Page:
Master's Theses

Document Type

Thesis - campus only access

Date of Award

Summer 2008

Degree Name

Master of Science in Nursing (MSN)

Department

Nursing

Advisor

Dr. Karyolyn Kells

Abstract

American Nurses Credentialing Center’s (ANCC, 2004) Magnet Recognition Program© identifies collaborative working relationships as essential. Exploring any potential barriers to collaboration is necessary. Nurses new to the profession may lack or have a varying degree of role confidence. Nurses need to be prepared to work at the collaborative bedside. Does a confident nurse assist in closing the gap in nurse-physician collaboration? The purpose of this investigation was to identify and describe the relationship between a nurses’ role confidence and nurse-physician collaboration. The convenience sample (N=90) consisted of RNs working in an acute care setting in a mid-western state. The variables were: (a) Nurse Role Confidence defined by the Nurse Self-concept subscale, the Caring subscale and the Knowledge subscale of the Nurse Self Concept Questionnaire (NSCQ) (Cowin, 2001), (b) Nurse-physician Collaboration defined by the Collaboration with Medical Staff Scale (CMSS) (Adams, Bond & Arber, 1995), (c) RN participant age, (d) RN participant years of nursing experience, and (e) RN unit worked. “Is there a statistically significant correlation between nurse role confidence and nurse perception of nurse-physician collaboration?” was the first research question. A correlation was performed with the NSCQ three selected subscales. The Caring subscale showed a statistically significant correlation with Nurse-physician collaboration. The Nurse Self-concept and Knowledge subscales were not statistically significant. The second research question, “Is there a statistically significant correlation between nurse role confidence and nurse age?” correlated the Nurse Self-concept, Caring and Knowledge subscales with nurse age. No statistically significant correlation was present. The third question was “Is there a statistically significant correlation between nurse role confidence and number of years of nursing experience?” This question correlated Nurse Self-concept, Caring and Knowledge subscales with years nursing experience. No statistically significant correlation was present. The final question was, “Is there a statistically significant difference between nurse role confidence by unit worked?” No statistically significant difference was found between unit worked and the subscales of Nurse Self-concept, Caring and Knowledge. Nurse role confidence, as defined in this investigation was not shown to have a positive correlation with nurse-physician collaboration. The Caring subscale provided a statistically significant correlation with nurse-physician collaboration. Future research for factors that impact collaboration is recommended.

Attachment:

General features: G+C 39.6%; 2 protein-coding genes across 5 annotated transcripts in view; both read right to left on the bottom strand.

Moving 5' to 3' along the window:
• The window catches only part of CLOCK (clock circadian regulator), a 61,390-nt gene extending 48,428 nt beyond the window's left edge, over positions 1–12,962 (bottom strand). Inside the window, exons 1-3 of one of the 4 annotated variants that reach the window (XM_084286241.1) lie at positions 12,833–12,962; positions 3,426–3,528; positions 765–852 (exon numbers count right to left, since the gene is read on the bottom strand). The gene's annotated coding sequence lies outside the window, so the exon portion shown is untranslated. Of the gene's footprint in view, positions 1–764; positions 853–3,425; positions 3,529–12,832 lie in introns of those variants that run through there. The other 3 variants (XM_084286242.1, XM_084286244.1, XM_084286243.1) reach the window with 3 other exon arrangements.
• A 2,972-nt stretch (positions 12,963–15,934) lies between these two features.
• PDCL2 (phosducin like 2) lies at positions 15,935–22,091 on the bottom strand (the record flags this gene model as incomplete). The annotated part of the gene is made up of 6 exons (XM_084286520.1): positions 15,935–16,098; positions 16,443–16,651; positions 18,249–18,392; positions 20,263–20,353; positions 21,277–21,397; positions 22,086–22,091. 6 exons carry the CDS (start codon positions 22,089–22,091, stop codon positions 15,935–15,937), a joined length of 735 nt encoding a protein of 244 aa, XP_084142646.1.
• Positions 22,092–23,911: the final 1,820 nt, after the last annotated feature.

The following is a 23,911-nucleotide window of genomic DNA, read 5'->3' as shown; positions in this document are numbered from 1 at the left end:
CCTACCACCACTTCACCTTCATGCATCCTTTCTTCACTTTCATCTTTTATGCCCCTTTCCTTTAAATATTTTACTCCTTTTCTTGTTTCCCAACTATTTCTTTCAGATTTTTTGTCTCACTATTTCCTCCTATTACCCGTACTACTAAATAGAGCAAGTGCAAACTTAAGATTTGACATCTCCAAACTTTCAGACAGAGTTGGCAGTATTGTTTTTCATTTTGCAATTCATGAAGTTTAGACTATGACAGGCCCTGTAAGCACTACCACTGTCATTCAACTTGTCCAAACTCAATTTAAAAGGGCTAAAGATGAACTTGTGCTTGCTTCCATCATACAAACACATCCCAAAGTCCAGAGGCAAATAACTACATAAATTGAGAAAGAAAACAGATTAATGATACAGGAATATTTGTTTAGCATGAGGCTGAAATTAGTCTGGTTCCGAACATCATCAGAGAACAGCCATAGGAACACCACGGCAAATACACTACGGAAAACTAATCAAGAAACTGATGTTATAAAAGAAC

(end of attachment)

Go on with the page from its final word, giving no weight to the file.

Comments

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Rights

Copyright 2008 Lisa Alexander

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